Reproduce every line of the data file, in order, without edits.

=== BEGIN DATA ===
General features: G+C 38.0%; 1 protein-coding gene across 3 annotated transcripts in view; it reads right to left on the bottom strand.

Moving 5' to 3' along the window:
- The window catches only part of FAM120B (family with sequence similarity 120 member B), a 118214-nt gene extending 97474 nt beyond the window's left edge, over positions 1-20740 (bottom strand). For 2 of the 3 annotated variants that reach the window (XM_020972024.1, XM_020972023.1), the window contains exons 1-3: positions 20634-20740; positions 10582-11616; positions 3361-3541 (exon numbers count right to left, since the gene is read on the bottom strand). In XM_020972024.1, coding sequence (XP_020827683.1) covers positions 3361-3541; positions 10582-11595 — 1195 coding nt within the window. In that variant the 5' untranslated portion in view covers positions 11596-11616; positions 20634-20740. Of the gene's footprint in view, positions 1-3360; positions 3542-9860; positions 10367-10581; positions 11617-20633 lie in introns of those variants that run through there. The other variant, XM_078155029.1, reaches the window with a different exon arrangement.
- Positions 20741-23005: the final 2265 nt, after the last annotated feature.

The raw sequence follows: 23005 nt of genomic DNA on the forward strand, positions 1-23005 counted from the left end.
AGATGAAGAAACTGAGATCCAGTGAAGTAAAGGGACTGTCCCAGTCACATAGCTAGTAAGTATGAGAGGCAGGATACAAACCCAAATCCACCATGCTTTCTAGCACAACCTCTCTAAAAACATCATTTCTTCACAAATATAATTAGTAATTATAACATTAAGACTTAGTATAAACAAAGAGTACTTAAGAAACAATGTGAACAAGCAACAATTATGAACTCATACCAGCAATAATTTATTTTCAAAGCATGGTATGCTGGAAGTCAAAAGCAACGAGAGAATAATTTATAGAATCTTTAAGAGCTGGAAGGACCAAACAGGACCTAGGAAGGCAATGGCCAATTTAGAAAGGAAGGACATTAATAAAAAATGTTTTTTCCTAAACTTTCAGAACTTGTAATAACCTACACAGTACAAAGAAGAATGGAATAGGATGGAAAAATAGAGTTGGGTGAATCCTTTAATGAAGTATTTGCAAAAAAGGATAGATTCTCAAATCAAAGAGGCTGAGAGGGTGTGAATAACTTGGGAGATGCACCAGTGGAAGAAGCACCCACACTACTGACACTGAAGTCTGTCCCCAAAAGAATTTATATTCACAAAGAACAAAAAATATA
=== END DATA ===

General features: G+C 38.0%; 1 protein-coding gene across 3 annotated transcripts in view; it reads right to left on the bottom strand.

Moving 5' to 3' along the window:
- The window catches only part of FAM120B (family with sequence similarity 120 member B), a 118214-nt gene extending 97474 nt beyond the window's left edge, over positions 1-20740 (bottom strand). For 2 of the 3 annotated variants that reach the window (XM_020972024.1, XM_020972023.1), the window contains exons 1-3: positions 20634-20740; positions 10582-11616; positions 3361-3541 (exon numbers count right to left, since the gene is read on the bottom strand). In XM_020972024.1, coding sequence (XP_020827683.1) covers positions 3361-3541; positions 10582-11595 — 1195 coding nt within the window. In that variant the 5' untranslated portion in view covers positions 11596-11616; positions 20634-20740. Of the gene's footprint in view, positions 1-3360; positions 3542-9860; positions 10367-10581; positions 11617-20633 lie in introns of those variants that run through there. The other variant, XM_078155029.1, reaches the window with a different exon arrangement.
- Positions 20741-23005: the final 2265 nt, after the last annotated feature.

The raw sequence follows: 23005 nt of genomic DNA on the forward strand, positions 1-23005 counted from the left end.
AGATGAAGAAACTGAGATCCAGTGAAGTAAAGGGACTGTCCCAGTCACATAGCTAGTAAGTATGAGAGGCAGGATACAAACCCAAATCCACCATGCTTTCTAGCACAACCTCTCTAAAAACATCATTTCTTCACAAATATAATTAGTAATTATAACATTAAGACTTAGTATAAACAAAGAGTACTTAAGAAACAATGTGAACAAGCAACAATTATGAACTCATACCAGCAATAATTTATTTTCAAAGCATGGTATGCTGGAAGTCAAAAGCAACGAGAGAATAATTTATAGAATCTTTAAGAGCTGGAAGGACCAAACAGGACCTAGGAAGGCAATGGCCAATTTAGAAAGGAAGGACATTAATAAAAAATGTTTTTTCCTAAACTTTCAGAACTTGTAATAACCTACACAGTACAAAGAAGAATGGAATAGGATGGAAAAATAGAGTTGGGTGAATCCTTTAATGAAGTATTTGCAAAAAAGGATAGATTCTCAAATCAAAGAGGCTGAGAGGGTGTGAATAACTTGGGAGATGCACCAGTGGAAGAAGCACCCACACTACTGACACTGAAGTCTGTCCCCAAAAGAATTTATATTCACAAAGAACAAAAAATATA